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musicOMH.com - 70
Based on rating 3.5
70

Chalk this one up as one of the unlikeliest pleasant surprises of the year: Jenn Wasner of the excellent Baltimore duo Wye Oak has teamed up with Jon Ehrens of White Life to form Dungeonesse, a straight up synth pop duo that would not sound out of place on Top 40 radio. The melodic voice Wasner sports in Wye Oak is fully present here, yet Dungeonesse not only sounds like a main act rather than a side project, but not related to Wye Oak at all. Instead, the album is unapologetically bubblegum.

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Drowned In Sound - 60
Based on rating 6/10
60

'Alt' R'n'B has boomed lately, with Frank Ocean, the Weeknd, and Justin Timberlake, amongst others, establishing themselves as cross-over successes, as beloved by traditionally indie kids as pop and R'n'B fans alike. With electronic trends increasingly coming to invade all other genres, from the now-ever present pop 'drops' to the invasively popular house synth stabs, it’s perhaps unsurprising that R'n'B too is having something of a renaissance. Of course, it also fits with the continued mining of the Nineties for inspiration that has been dominant in music for the last few years.

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Consequence of Sound - 44
Based on rating C-
44

The modern indie approach to R&B tends toward coldness, isolation, and sterility. So, kudos to Jenn Wasner and Jon Ehrens for steering clear of the dark to try and have some fun. Their debut album under the Dungeonesse moniker is a far cry from both of their main ventures, particularly Wasner’s. Seeing as we’ve gotten plenty of moody contemplation from Wye Oak, the woman’s earned the right to party.

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PopMatters - 40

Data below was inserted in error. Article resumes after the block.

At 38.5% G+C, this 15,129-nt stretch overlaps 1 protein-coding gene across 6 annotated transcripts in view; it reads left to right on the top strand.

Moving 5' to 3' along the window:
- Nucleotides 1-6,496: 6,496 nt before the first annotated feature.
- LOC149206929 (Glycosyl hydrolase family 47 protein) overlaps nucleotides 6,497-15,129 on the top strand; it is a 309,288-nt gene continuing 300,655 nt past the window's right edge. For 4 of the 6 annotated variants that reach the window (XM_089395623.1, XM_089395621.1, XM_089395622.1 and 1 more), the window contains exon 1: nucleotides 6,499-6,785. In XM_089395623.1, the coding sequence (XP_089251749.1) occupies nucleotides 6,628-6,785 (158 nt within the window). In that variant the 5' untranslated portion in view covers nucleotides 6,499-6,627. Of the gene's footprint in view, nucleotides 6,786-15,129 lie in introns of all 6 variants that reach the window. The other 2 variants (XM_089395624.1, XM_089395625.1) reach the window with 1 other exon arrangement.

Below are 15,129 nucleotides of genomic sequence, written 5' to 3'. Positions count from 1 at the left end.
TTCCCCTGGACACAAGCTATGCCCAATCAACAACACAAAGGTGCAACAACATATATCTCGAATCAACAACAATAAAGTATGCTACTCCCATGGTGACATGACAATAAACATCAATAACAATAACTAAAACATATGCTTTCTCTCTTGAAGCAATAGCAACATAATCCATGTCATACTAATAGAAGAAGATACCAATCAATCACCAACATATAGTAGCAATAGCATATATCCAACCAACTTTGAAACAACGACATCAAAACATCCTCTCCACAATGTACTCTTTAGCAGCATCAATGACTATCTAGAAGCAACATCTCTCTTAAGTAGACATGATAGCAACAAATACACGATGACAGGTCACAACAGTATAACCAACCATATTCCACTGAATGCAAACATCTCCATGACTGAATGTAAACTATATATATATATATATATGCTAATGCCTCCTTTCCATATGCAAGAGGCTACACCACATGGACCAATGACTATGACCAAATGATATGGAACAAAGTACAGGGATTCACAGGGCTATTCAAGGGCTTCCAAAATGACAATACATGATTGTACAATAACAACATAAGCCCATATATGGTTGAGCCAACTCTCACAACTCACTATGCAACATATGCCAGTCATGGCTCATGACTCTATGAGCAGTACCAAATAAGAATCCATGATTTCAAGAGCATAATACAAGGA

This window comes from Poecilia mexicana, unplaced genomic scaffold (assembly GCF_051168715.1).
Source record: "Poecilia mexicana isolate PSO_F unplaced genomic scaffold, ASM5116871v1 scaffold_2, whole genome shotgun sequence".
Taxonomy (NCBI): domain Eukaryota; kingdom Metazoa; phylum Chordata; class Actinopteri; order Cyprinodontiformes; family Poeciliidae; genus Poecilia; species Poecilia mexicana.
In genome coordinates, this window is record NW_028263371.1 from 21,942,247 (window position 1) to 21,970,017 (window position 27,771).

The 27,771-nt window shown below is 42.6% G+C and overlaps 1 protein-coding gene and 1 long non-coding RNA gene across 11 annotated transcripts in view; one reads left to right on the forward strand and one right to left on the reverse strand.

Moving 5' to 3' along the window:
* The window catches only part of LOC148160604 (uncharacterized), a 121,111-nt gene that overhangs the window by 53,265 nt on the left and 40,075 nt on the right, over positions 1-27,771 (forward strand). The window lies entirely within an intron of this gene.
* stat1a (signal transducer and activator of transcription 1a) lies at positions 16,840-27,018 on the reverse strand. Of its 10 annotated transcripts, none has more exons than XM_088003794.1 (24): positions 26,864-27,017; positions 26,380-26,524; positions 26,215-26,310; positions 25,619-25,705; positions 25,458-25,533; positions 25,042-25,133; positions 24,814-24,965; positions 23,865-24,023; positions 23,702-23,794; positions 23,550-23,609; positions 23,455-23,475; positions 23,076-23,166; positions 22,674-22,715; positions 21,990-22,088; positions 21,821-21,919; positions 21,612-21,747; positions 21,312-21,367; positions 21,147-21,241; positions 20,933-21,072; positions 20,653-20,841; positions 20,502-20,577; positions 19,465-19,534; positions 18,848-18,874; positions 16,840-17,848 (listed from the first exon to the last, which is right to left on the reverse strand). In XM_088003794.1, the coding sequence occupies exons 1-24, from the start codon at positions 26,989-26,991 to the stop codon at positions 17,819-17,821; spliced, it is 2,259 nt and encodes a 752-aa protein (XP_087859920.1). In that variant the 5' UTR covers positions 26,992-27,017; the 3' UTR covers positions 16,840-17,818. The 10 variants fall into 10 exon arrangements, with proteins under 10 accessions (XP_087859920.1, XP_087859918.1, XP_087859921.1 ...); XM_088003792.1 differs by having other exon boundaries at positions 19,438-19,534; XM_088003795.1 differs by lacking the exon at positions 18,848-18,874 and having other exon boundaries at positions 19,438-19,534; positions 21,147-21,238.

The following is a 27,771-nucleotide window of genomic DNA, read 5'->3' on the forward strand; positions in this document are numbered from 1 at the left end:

Based on rating 4/10
40

Dungeonesse is a self-proclaimed attempt at making an R&B/pop album by a pair of indie rockers. Jenn Wasner is the singer of the up and coming band Wye Oak, while Jon Ehrens is known, at least a little bit, for his project the Art Department. The Art Department claimed to be an obscure ‘80s band from Carson City, Nevada, whose lost album resurfaced on the internet back in 2008.

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CMJ
Their review was only somewhat favourable

It’s not uncommon for musicians to take from the critically acclaimed household names of previous generations. Jack Tatum of Wild Nothing states flat out that he’s in his room listening and learning from ’80s icons like Cocteau Twins and the Cure. Post-punk revivalists Savages have their noses between the pages of Vonnegut and Bradbury just as their forerunners had (just look under their influences on Facebook).

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DIY Magazine
Their review was only somewhat favourable

In her work here as Dungeonesse, a side project with Baltimore writer/producer John Ehrens (of White Life and Art Department),Wye Oak vocalist Jenn Wasner has taken a turn into unfamiliar territory. It marks a clear departure from her previous, low-key, indie folk-rock output with Wye Oak, and her guest spots on other albums (most notably on ‘To Old Friends and New’ from Titus Andronicus’ excellent sophomore album ‘The Monitor’). Combining dance-pop programming with studied R&B vocals, this debut often comes across like a careful examination of the art of constructing a dancefloor-ready pop album.